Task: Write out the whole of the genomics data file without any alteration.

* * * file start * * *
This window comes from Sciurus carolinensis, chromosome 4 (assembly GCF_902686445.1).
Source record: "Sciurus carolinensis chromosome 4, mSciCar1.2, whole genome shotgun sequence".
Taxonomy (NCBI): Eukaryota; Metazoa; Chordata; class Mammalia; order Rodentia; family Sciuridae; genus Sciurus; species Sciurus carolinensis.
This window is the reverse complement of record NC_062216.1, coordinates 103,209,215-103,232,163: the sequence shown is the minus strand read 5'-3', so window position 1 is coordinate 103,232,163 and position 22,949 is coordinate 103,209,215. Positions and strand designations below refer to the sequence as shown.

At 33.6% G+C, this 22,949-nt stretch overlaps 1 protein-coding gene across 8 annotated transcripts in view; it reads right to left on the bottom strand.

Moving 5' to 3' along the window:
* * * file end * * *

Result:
This window comes from Sciurus carolinensis, chromosome 4 (assembly GCF_902686445.1).
Source record: "Sciurus carolinensis chromosome 4, mSciCar1.2, whole genome shotgun sequence".
Taxonomy (NCBI): Eukaryota; Metazoa; Chordata; class Mammalia; order Rodentia; family Sciuridae; genus Sciurus; species Sciurus carolinensis.
This window is the reverse complement of record NC_062216.1, coordinates 103,209,215-103,232,163: the sequence shown is the minus strand read 5'-3', so window position 1 is coordinate 103,232,163 and position 22,949 is coordinate 103,209,215. Positions and strand designations below refer to the sequence as shown.

At 33.6% G+C, this 22,949-nt stretch overlaps 1 protein-coding gene across 8 annotated transcripts in view; it reads right to left on the bottom strand.

Moving 5' to 3' along the window: